Master Your Camera

In all the excitement of waiting for my new camera to arrive, I never went back and actually did the assignment where I explained its features.

I bought a Nikon D3200, as I showed in my unboxing post and the one before it.

The main feature, the one that differentiates the D3200 from a lot of the cameras around it, is its extraordinarily high-resolution at 24 megapixels. It might even seem like overkill except for the possibility of some incredibly sharp images possible with some of Nikon’s better lenses.

The camera has a quick processor in it, the fastest generally available at this price level, and I’ve had some terrific experiences so far just blasting through one shot after another. It’s a tad slower when shooting in RAW format, and even slower than than when shooting in the RAW+JPEG format, where it saves both formats at once. When I set it to just shoot in JPEG format, I can keep firing rapidly for a few seconds before having to wait for the SD card to catch up. With the 4 fps continuous shooting mode, I can load up the card with images to choose from.

The camera has a decent built-in pop-up flash that will come up automatically in full program mode, and apart from some red-eye when shooting at a distance, it works well, and recharges quickly.

The shutter speeds range from 1/4000 down to a full 30 seconds, meaning I can shoot incredibly fast action or do a very long exposure. My old Canon AE-1 Program, by contrast, could only go from 1/1000 down to 2 seconds. When I wanted to shoot any longer than 2 seconds I had to screw in my shutter release cable and gaze at my wristwatch.

It has a “guide mode” that will choose all the settings needed to get good shots under a variety of conditions and of a number of different kinds of subjects, but I don’t see myself ever using it. I’d prefer to succeed or fail using my own intuition. My thought is that if one is going to use an in-camera guide, why bother with a DSLR at all? But it is a consumer-level camera, not a pro model by any means, so I just accept that the guide mode is there and opt to ignore it.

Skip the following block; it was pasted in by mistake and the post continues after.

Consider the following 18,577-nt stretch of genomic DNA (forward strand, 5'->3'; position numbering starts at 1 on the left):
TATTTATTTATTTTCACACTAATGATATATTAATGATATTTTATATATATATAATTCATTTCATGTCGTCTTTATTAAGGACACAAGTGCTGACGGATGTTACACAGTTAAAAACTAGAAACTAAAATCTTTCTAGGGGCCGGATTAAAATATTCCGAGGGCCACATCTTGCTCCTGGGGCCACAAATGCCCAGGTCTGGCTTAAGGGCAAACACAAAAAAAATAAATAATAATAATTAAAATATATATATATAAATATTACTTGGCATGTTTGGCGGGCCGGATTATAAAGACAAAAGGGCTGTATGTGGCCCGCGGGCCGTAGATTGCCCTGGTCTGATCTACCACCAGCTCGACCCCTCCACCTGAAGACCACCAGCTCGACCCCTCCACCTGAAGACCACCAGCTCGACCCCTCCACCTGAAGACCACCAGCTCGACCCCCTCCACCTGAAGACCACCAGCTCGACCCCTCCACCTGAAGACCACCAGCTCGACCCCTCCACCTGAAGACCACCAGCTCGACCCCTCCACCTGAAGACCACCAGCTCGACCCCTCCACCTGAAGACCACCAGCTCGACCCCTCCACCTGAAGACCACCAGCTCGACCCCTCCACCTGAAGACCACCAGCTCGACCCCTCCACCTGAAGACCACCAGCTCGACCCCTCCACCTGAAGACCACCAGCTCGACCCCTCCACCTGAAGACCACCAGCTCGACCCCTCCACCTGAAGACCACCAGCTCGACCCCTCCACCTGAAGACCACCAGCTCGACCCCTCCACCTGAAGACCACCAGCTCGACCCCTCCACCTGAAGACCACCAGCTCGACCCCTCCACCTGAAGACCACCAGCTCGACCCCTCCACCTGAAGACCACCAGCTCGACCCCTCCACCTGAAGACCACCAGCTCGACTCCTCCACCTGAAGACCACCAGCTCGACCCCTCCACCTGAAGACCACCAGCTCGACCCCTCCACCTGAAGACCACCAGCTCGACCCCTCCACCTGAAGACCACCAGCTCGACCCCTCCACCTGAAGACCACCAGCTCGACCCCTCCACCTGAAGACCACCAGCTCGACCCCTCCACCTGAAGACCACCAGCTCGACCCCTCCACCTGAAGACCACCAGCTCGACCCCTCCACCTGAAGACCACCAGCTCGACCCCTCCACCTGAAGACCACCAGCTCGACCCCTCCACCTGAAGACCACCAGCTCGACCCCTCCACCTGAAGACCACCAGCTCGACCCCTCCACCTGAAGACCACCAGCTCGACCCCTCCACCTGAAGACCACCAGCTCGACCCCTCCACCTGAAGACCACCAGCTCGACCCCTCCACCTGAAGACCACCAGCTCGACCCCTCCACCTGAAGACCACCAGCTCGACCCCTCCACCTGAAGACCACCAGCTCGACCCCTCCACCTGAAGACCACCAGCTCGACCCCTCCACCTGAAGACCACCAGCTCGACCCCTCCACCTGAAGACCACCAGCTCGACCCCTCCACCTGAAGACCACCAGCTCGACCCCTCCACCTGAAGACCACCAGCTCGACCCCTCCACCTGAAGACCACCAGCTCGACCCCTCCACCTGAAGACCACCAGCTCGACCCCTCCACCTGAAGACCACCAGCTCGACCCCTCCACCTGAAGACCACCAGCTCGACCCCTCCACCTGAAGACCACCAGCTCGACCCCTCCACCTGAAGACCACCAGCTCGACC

I generally most often use the camera on full manual (if I’m doing an assignment) or on full program (if I’m just shooting away at a gathering without the external flash). If I’m using my external flash, I’ll manually set the shutter speed to 1/200 (the max flash sync speed) and the aperture to around f8 or f11. I’ll usually do a few test shots of a gray wall to see if I’ve got an acceptable exposure level, and will make minute adjustments to the aperture or the power level on the flash before proceeding to make the rounds. There is a full program mode with no flash that I will sometimes make use of, if I feel there’e enough light but the camera doesn’t. Definitely annoying having the built-in flash pop up when it’s not wanted.

There’s an HD video recorder in the camera, and it works great. Trouble is, I have to dig into the manual (which I’ve downloaded from Nikon’s website and copied over to the iBooks app on my iPhone) to remember how to actually turn it on. I look forward to putting together a video sometime using both my D3200 and my Kodak HD camcorder, using iMovie to edit the footage into a compelling whole. There is a limitation, however, with the D3200, in that the sensor will overheat after about twenty minutes of continuous shooting, after which it shuts down to allow the sensor to cool. That’s a limitation I’ll have to learn to work around.

The autofocus on the camera is great. It can find subjects quickly and zero in on them nearly instantly. It’s rare that I miss a shot waiting for the camera to focus, even when a subject is moving. The focus can also be set manually to any one of the eleven focus points visible in the viewfinder. When in auto mode, the focus points light up red to indicate where they see a subject to focus on.

The auto metering is also terrific and very accurate. And when shooting in RAW mode I have even more latitude for making corrections after the exposure is made.

The ISO on the camera, as I showed in the ISO assignment, can be set manually from 100 to 6400, allowing for flash-free photography in nearly any lighting conditions. If I get my hands on a fixed-length, high-speed lens such as the 35mm f1.8 Nikkor lens I’ve been eyeballing from afar, I will have tremendous latitude for the conditions under which I can shoot. I may take up my old hobby of visiting my musician friends at their dimly-lit local pub gigs, this time around not limited to just shooting whatever film I was able to pick up on the way, and not having having to fret (no pun intended) about using up that film before the perfect shot comes along. With a capacity of 2,000 images on the 32GB card I just installed, I’m more likely to run out of battery power than frames.

A feature I’ve made a lot of use of, and have been very pleased with, is the self-timer. It can be set to fire up to nine times at a preset interval, and for taking family portraits it proves to be most handy.

There are some optional devices for the camera, too, such as the wireless remote control and the WiFi adapter, both of which I’m looking at as future purchases.

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